Disposing Unserviceable Ammo & Explosives
KANDAHAR AIRFIELD, Afghanistan – Fiery contrails of white phosphorus propelled through a mushroom cloud of fire and smoke, giving a pyrotechnic display that vaporized hundreds of pounds of explosives in an instant.
Just south of Kandahar Airfield, Afghanistan, the 787th Ordnance Company, 3rd Ordn. Battalion, out of Fort Lewis, Washington, has been providing such displays for over a month. Blast after blast, the explosive ordnance disposal technicians have been getting rid of ordnance that is expired or deemed unserviceable.
“KAF has been facilitating military operations for quite some time, so there’s a good amount of explosives that have piled up over the years,” said 1st Lt. Jin Dorso, a native of Burlington, Vermont, who serves as an operations officer with 787th.
“When we came to KAF, disposing of old ordnance wasn’t a part of our initial mission. However, Division is making an effort to draw down personnel and equipment, including ordnance. They informed us that they needed some help, and we were happy to provide it,” Dorso said. “We’ve been doing this about a month now, and we’ve been blowing up anywhere from 15,000 to 18,000 lbs. twice a week.”
Dorso explained that the explosives went through a process where ordnance specialists classified it as unserviceable or Code H as the EOD personnel call it. It then fell to the 787th to effectively dispose of it.
This hasn’t been the typical mission for the 787th. The company is filled with seasoned EOD tech’s that are used to being on the battlefields of Iraq and Afghanistan diffusing and disabling improvised explosive devices emplaced by insurgents.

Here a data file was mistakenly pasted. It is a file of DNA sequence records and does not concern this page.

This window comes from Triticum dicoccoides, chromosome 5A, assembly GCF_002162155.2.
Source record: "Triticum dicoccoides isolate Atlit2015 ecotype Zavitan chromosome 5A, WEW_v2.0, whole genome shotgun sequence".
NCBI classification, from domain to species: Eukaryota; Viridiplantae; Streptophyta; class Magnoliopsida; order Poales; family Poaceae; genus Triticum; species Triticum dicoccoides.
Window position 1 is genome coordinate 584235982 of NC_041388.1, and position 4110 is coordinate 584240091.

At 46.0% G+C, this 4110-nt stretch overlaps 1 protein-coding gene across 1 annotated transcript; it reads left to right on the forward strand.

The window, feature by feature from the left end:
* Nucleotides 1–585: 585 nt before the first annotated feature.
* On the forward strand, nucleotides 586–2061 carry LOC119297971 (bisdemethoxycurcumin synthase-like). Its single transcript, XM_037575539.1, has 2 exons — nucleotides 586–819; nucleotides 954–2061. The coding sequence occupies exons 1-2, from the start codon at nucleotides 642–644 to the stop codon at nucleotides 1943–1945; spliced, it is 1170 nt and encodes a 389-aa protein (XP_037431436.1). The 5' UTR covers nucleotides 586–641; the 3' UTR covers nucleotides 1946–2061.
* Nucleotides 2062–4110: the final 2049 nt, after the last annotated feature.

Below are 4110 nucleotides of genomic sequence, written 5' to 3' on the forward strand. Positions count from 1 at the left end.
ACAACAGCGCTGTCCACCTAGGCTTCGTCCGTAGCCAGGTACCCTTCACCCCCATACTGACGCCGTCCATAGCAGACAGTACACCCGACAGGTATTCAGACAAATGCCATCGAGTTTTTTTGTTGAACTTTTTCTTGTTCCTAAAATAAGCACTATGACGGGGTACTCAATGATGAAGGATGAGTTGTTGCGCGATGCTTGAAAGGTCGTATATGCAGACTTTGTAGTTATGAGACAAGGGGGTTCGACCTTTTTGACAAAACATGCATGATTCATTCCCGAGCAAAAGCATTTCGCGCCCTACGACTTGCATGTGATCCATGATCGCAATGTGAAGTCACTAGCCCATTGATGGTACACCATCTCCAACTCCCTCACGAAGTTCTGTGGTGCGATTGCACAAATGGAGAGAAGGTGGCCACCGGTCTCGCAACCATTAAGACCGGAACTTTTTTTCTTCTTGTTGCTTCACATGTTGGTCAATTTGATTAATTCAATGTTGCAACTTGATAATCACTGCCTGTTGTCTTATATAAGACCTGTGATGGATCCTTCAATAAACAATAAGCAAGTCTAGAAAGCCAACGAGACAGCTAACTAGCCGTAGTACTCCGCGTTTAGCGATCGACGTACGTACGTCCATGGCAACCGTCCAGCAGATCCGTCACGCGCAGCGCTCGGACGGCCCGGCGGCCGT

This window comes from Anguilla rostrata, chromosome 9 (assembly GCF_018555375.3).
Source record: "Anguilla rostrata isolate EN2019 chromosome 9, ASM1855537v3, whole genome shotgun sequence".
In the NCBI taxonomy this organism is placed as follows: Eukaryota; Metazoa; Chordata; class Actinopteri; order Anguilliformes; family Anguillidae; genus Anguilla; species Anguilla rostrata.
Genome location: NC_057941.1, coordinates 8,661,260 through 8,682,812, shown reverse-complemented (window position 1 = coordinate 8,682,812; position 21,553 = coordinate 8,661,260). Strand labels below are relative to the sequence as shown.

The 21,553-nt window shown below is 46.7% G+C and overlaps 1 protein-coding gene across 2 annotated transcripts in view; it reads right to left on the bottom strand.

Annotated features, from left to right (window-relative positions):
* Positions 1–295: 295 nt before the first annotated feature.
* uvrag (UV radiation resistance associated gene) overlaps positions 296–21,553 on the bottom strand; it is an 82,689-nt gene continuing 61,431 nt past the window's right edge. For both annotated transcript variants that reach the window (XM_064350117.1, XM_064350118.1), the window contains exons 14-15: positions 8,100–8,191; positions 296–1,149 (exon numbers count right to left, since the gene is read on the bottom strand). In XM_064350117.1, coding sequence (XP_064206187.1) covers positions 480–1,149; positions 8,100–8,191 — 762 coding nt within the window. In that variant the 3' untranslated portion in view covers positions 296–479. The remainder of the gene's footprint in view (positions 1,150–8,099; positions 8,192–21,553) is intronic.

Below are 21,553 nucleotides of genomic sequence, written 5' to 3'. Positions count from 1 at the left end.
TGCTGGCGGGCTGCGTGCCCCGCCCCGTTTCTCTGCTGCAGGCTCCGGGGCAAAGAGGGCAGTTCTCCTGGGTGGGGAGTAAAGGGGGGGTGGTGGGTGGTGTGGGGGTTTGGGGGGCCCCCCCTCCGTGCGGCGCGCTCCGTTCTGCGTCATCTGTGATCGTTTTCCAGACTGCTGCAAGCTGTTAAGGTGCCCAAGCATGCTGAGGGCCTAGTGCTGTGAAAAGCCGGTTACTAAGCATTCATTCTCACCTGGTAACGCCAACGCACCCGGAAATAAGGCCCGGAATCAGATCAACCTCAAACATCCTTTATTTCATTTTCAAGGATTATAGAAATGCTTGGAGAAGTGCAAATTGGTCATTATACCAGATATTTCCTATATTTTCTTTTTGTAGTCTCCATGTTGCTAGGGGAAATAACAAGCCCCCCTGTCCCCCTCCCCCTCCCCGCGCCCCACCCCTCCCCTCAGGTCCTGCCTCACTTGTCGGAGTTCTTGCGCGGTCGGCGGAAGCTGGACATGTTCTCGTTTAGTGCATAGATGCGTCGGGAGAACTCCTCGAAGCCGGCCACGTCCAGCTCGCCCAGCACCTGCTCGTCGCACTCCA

“We haven’t really been actively going on patrols, which is really different for us. We’ve mostly been focused on retrograding munitions and closing down instead of dealing with IED’s,” said Staff Sgt. Chris Setzer, one of the 787th’s senior EOD tech’s, from Tacoma, Washington.
“The Afghan EOD has gotten to a point where they are operationally comfortable with dealing with the threat on their own, and this mission just came to us. It’s provided good training for some of our younger EOD techs coming up,” Setzer added.
The 787th takes its job seriously and its personnel adhere to strict safety measures outlined in their EOD doctrinal publications.
“In the school house they tell you that EOD doctrine is written in blood, because it has been written from circumstances where people have been hurt or killed,” Dorso said. “So all of those safety measures we really take it to heart… When you’re dealing with hundreds of pounds of explosives you really have to be on your game, and there’s no reason that anybody should get hurt.”